Donald Trump spoke in New Hampshire Tuesday night- just one day after getting dumped by NBC Universal and Univision due to his comments about Mexican immigrants.

"They're bringing drugs, they're bringing crime, they're rapists," Trump said during his presidential run kick-off speech.

If you thought Trump would apologize for his comments at his first public appearance since the controversy at a pool-side reception in Bedford, New Hampshire, you'd be wrong. He brought research he said he had done to support his earlier statements.

"I mentioned the word 'rape.' I felt oh, maybe, you know, maybe there's never been a rape. Maybe there's never been a problem. Maybe there's never been a crime," Trump began. "To me, it's impossible to almost believe — 80 percent of Central American women and girls are raped crossing into the United States."

In addition, Trump stirred it up on the topics of Univision and NBC. He announced that he is suing Univision for $500 million for dropping the Miss Universe Pageant that Trump runs.

"What NBC and Univision did to these young women is disgraceful," he said.

Trump spoke for more than an hour, at one point defending himself against critics who say he's not nice.

"I don't think it matters if I'm nice or not, because I really believe this is going to be an election that's based on competence."

On the word that Trump weighs in at number two to Jeb Bush in the latest New Hampshire poll, Trump was stumped.

"It's hard to believe I'm second to Bush," Trump said. "Because Bush is not going to get us to the promised land, folks."

The Republican presidential candidate has made 14 stops in New Hampshire so far ahead of the 2016 primary. 

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<![CDATA[NJ Gives Green Light to Medical Marijuana Facility]]> Tue, 30 Jun 2015 06:37:55 -0400 http://media.nbcphiladelphia.com/images/213*120/WCAU_000000010972653_1200x675_473296963756.jpg Compassionate Sciences in Brellmawr, Camden County will be the 5th treatment center in New Jersey to grow medical marijuana.]]> <![CDATA[New Jersey Looks to Ban Powdered Alcohol]]> Mon, 29 Jun 2015 23:37:48 -0400 http://media.nbcphiladelphia.com/images/213*120/Palcohol-generic-0422.jpg New Jersey Gov. Chris Christie could sign a bill that bans powdered alcohol, or "palcohol."]]> <![CDATA[Philly's Smoking Rates Drop to All-Time Low]]> Mon, 29 Jun 2015 22:49:10 -0400 http://media.nbcphiladelphia.com/images/178*120/smoking4.jpg

Thousands of Philadelphians have taken their final drag and have stubbed out their last cigarettes, as smoking rates in the city have reached an all-time low.

The percentage of adult smokers in Philadelphia dropped to 22.4 percent in 2014-2015, representing an 18 percent drop among Philadelphia adults and a 30 percent drop among teens since 2008. Data from the Southeastern Pennsylvania Household Health Survey shows that the result is 60,000 fewer smokers in the city.

“We’re turning the tide against tobacco,” said Mayor Michael Nutter. “My administration has made it a priority to prevent youth from taking up smoking, to help current smokers kick the habit and protect residents from secondhand smoke in indoor and outdoor spaces.”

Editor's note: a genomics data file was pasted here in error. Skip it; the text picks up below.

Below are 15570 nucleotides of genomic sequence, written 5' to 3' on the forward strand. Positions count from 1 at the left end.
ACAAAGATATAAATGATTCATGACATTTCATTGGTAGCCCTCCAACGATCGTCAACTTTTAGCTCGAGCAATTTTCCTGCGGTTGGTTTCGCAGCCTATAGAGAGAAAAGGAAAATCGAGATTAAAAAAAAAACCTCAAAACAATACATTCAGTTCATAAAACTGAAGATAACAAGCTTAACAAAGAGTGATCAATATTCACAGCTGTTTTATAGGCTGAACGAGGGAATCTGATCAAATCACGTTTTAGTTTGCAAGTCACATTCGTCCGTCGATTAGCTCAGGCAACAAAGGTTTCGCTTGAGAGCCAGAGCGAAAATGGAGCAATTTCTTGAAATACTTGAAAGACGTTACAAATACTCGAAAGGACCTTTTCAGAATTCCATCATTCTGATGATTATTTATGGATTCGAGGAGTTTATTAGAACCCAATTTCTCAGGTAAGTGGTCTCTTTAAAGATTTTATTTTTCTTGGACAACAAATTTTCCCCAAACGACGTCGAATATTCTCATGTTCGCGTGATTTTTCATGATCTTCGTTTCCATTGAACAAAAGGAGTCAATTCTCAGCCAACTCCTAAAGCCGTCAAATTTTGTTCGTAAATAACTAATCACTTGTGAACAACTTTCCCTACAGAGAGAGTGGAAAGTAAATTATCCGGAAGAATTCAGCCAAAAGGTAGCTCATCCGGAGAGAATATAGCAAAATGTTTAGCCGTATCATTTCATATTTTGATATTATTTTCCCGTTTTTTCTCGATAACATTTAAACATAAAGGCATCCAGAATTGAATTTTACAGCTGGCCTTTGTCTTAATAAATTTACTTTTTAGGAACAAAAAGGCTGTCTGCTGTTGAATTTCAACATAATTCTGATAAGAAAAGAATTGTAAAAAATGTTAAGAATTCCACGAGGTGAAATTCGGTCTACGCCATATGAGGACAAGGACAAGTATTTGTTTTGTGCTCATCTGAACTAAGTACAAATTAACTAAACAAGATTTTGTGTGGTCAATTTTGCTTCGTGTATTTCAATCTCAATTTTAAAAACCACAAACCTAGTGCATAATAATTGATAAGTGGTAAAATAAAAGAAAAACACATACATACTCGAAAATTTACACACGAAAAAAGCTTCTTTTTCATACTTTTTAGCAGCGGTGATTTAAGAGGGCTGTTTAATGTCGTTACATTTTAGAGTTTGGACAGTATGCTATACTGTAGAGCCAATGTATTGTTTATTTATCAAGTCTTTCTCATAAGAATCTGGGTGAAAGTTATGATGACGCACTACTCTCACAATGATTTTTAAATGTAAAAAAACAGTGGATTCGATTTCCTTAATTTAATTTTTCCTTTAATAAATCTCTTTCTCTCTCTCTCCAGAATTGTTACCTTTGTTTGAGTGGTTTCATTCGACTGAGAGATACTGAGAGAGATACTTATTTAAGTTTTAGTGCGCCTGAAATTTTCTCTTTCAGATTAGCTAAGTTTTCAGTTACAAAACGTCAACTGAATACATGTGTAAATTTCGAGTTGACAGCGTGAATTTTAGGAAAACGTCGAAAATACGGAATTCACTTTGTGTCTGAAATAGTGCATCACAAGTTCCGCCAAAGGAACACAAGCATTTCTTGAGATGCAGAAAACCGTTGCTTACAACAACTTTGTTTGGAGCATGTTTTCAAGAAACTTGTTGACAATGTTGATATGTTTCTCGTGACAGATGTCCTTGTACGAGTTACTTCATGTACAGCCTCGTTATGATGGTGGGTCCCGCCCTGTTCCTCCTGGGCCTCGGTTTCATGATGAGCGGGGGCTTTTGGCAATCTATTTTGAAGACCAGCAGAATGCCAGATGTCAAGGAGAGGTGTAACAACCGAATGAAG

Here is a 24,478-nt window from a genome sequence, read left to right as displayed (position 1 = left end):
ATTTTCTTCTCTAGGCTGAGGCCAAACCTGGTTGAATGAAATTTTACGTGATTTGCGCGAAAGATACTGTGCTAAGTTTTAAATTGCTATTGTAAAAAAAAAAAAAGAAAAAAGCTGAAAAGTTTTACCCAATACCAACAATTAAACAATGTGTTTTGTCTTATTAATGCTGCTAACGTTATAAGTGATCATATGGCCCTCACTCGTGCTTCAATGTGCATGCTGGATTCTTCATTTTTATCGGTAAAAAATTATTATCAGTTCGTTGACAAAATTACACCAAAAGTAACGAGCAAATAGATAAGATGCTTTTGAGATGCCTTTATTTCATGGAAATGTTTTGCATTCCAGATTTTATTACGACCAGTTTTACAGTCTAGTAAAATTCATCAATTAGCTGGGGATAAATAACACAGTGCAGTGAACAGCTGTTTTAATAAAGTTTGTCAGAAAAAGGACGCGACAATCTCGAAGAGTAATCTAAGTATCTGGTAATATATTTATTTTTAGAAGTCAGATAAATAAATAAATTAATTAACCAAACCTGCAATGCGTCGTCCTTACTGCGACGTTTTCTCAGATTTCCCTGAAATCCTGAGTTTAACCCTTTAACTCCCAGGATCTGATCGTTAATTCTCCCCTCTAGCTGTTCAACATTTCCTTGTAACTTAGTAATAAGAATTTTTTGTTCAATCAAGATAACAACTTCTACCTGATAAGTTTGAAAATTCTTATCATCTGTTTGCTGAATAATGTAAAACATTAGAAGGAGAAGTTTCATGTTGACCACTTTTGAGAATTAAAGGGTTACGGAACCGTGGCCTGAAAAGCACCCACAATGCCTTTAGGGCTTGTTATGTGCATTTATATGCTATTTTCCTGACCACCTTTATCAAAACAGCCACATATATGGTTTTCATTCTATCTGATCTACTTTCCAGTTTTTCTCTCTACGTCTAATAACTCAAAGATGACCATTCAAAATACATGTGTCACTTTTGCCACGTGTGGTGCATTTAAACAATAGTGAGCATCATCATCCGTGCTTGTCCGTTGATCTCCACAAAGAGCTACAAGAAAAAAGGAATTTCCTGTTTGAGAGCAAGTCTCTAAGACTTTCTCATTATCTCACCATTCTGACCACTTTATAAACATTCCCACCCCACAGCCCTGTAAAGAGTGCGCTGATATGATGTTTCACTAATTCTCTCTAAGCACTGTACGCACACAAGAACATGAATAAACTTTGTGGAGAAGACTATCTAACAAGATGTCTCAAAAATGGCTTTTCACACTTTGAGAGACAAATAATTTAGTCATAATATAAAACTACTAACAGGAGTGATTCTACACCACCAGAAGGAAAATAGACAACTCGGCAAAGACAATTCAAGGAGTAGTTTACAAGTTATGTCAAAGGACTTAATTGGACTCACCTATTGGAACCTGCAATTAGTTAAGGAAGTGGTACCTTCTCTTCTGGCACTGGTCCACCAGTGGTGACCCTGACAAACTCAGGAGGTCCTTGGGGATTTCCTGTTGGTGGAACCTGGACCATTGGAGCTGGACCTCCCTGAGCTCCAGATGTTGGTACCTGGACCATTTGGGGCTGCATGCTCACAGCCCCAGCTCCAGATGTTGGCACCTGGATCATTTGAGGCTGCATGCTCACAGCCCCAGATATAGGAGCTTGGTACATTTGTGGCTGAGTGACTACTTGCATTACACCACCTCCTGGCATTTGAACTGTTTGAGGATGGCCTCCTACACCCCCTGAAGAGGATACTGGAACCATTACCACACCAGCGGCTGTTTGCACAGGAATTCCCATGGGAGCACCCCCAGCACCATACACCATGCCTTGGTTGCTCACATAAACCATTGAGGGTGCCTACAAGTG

These studies do not reflect Philadelphia’s $2 per pack cigarette tax that went into effect October 2014, as experience from other communities suggests up to one year is needed to see the initial effects of a tax increase.

Philadelphia’s smoking rate is still higher than the national average of 17.8 percent.



Photo Credit: Getty Images]]>
<![CDATA[NJ Bill to Develop Marijuana Policies at Schools]]> Mon, 29 Jun 2015 22:06:29 -0400 http://media.nbcphiladelphia.com/images/213*120/WCAU_000000010969719_1200x675_473159747926.jpg The New Jersey legislature is working on a bill that would require schools to come up with marijuana policies.]]> <![CDATA[NJ Lawmakers Want Christie to Focus on Storm Repairs, Not the White House]]> Mon, 29 Jun 2015 20:06:42 -0400 http://media.nbcphiladelphia.com/images/180*120/470114654.jpg While New Jersey Governor Chris Christie is gearing up to announce a Presidential run on Tuesday, lawmakers are urging him to divert his attention to storm repairs. NBC10's Cydney Long reports Christie is still taking heat from his Hurricane Sandy response.

Photo Credit: Getty Images]]>
<![CDATA[Delco Asks for Emergency Declaration]]> Mon, 29 Jun 2015 17:00:03 -0400 http://media.nbcphiladelphia.com/images/213*120/Upland+Delco+Trees+Done+Storm+Damage.jpg

One week after severe storms left thousands without power and damaged numerous homes and businesses, Delaware County officials spoke Monday about the recovery efforts and their attempts to get money from the state and FEMA.

Delaware County Council Chairman Mario Civera Jr. said the council asked Pennsylvania Gov. Tom Wolf to declare a state of emergency so that they could access money set aside for municipalities hit the hardest. Some residents also didn't have power for days after the storm as crews scrambled to fix downed and damaged wires.

The money -- about $2 million -- would then be sent down to specific areas like Chester and Upland where millions of dollars of damage occurred, said Civera.

No word yet on if Wolf will make the declaration.



Photo Credit: Delaware County]]>